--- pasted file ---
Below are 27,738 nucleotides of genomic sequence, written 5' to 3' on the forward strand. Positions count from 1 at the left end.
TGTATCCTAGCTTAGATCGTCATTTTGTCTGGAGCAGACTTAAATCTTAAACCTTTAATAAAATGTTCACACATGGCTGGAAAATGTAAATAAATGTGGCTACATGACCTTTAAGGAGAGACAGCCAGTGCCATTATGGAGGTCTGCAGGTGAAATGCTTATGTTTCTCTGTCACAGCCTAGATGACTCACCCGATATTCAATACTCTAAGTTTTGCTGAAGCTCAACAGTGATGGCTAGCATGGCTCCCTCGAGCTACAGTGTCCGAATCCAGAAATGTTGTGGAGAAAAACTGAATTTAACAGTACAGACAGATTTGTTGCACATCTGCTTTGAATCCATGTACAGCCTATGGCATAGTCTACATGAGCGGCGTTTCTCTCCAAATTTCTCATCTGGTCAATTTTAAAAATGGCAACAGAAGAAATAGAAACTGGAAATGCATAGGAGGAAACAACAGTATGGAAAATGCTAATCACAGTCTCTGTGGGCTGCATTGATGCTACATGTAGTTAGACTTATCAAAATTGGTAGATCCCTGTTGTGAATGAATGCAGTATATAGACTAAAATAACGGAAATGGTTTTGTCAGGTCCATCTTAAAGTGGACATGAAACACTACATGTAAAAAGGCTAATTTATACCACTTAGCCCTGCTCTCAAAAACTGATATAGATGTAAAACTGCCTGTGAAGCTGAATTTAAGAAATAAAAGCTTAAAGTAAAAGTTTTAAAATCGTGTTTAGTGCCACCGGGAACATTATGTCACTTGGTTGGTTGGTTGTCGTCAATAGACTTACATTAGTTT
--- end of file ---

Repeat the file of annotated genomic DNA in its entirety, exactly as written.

Below are 27,738 nucleotides of genomic sequence, written 5' to 3' on the forward strand. Positions count from 1 at the left end.
TGTATCCTAGCTTAGATCGTCATTTTGTCTGGAGCAGACTTAAATCTTAAACCTTTAATAAAATGTTCACACATGGCTGGAAAATGTAAATAAATGTGGCTACATGACCTTTAAGGAGAGACAGCCAGTGCCATTATGGAGGTCTGCAGGTGAAATGCTTATGTTTCTCTGTCACAGCCTAGATGACTCACCCGATATTCAATACTCTAAGTTTTGCTGAAGCTCAACAGTGATGGCTAGCATGGCTCCCTCGAGCTACAGTGTCCGAATCCAGAAATGTTGTGGAGAAAAACTGAATTTAACAGTACAGACAGATTTGTTGCACATCTGCTTTGAATCCATGTACAGCCTATGGCATAGTCTACATGAGCGGCGTTTCTCTCCAAATTTCTCATCTGGTCAATTTTAAAAATGGCAACAGAAGAAATAGAAACTGGAAATGCATAGGAGGAAACAACAGTATGGAAAATGCTAATCACAGTCTCTGTGGGCTGCATTGATGCTACATGTAGTTAGACTTATCAAAATTGGTAGATCCCTGTTGTGAATGAATGCAGTATATAGACTAAAATAACGGAAATGGTTTTGTCAGGTCCATCTTAAAGTGGACATGAAACACTACATGTAAAAAGGCTAATTTATACCACTTAGCCCTGCTCTCAAAAACTGATATAGATGTAAAACTGCCTGTGAAGCTGAATTTAAGAAATAAAAGCTTAAAGTAAAAGTTTTAAAATCGTGTTTAGTGCCACCGGGAACATTATGTCACTTGGTTGGTTGGTTGTCGTCAATAGACTTACATTAGTTT